Judge denies Lawrence developer Thomas Fritzel’s motion for acquittal in asbestos case

photo by: Nick Krug

Thomas S. Fritzel stands behind one of his attorneys, Thomas Lemon, as he leaves the Frank Carlson Federal Courthouse in Topeka on Tuesday, Aug. 14, 2018.

A judge has denied Lawrence developer Thomas Fritzel’s motion for acquittal, refuting his claims that a federal prosecutor did not provide sufficient evidence that the developer illegally disposed of asbestos-containing material while doing remodeling work at Alvamar Country Club in 2016.

U.S. District Judge Holly Teeter issued the order Friday. On July 30, a jury took about two hours to find Fritzel guilty on all three counts of which he was charged: knowingly failing to notify environmental agencies prior to removing asbestos material, knowingly failing to wet asbestos before removing it from the construction site and knowingly failing to dispose of asbestos waste in leak-tight containers.

Fritzel’s defense attorney filed the motion to have Fritzel acquitted on July 27, once federal prosecutor Richard Hathaway rested his case. The motion states the government failed to provide sufficient evidence that the material removed from the demolition site was the kind of asbestos that becomes airborne or that Fritzel had knowingly failed to remove and dispose of the asbestos properly.

In her order, Teeter noted the testimony of two Kansas Department of Health and Environment employees, an asbestos lab analyst, as well sample tests from 2008 and 2016 that indicated the presence of asbestos and multiple communications about those results, among other evidence. Teeter states that based on that evidence, the court finds that the record contains sufficient evidence and that a reasonable jury could conclude that Fritzel was guilty of the counts charged.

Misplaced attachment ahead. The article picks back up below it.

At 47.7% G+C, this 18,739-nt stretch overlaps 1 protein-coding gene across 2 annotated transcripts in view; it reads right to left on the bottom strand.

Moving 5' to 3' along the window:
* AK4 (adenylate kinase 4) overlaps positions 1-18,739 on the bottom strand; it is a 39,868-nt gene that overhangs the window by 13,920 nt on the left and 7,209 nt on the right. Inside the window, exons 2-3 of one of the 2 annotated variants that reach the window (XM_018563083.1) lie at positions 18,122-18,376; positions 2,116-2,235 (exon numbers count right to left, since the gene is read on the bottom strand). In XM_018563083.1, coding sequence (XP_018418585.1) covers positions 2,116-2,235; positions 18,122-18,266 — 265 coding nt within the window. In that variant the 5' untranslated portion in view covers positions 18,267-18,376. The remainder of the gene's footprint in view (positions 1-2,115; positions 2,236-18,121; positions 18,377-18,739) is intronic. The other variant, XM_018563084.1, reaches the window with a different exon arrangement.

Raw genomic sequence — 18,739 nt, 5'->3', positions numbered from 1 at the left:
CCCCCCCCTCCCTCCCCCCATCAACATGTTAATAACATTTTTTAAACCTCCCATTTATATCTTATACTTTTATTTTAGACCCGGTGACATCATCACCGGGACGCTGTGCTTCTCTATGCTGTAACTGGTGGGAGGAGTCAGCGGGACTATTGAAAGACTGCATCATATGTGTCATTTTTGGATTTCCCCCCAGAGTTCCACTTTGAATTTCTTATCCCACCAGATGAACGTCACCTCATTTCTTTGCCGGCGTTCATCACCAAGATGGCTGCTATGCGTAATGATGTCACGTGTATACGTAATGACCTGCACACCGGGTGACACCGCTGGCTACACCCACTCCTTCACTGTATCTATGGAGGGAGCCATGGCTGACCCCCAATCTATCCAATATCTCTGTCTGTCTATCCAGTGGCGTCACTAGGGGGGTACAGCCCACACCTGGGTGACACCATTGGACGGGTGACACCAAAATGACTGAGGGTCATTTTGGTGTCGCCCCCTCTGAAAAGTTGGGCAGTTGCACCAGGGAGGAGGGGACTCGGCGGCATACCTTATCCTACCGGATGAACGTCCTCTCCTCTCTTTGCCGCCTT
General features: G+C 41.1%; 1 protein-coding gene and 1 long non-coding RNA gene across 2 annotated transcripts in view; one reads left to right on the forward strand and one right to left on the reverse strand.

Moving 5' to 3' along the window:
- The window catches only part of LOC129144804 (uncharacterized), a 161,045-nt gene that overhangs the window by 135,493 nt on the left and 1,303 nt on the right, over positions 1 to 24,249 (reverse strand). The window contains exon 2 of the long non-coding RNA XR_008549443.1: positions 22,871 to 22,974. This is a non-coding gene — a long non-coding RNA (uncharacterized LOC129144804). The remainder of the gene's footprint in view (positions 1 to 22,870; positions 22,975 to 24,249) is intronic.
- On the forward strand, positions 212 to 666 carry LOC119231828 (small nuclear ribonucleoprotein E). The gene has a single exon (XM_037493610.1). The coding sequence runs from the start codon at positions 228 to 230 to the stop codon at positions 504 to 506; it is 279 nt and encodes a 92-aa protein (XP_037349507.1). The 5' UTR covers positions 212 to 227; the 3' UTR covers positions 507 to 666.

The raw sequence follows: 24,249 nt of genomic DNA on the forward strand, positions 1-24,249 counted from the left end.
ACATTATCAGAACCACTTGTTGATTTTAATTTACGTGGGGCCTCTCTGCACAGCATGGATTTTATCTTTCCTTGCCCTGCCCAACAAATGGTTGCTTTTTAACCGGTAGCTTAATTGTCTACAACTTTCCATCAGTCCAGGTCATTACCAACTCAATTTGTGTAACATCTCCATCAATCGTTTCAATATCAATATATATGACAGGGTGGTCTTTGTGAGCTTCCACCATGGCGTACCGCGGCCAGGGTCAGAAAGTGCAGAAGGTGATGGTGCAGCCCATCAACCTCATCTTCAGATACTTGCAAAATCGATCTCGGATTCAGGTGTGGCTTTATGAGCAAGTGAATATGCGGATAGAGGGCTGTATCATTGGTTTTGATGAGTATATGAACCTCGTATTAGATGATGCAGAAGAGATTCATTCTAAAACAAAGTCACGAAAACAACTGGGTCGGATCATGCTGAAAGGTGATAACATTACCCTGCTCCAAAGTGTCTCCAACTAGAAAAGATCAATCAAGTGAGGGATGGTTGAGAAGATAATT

Fritzel’s sentencing is scheduled for Nov. 13. Fritzel, who previously posted a $50,000 bond, was allowed to remain on release pending his sentencing. On all three counts, Fritzel faces up to seven years in federal prison and a fine of up to $500,000, according to a news release from the U.S. attorney’s office.

Fritzel has 14 days to file an appeal in the case, and as of Monday afternoon he had not yet done so.

Fritzel is also facing other charges in a separate federal case. In that case, Fritzel and his bookkeeper, Keela Lam, were indicted on charges of scheming to collect more than $400,000 in fraudulent tax refunds from the City of Lawrence. That case is tentatively set to go to trial in January 2020.

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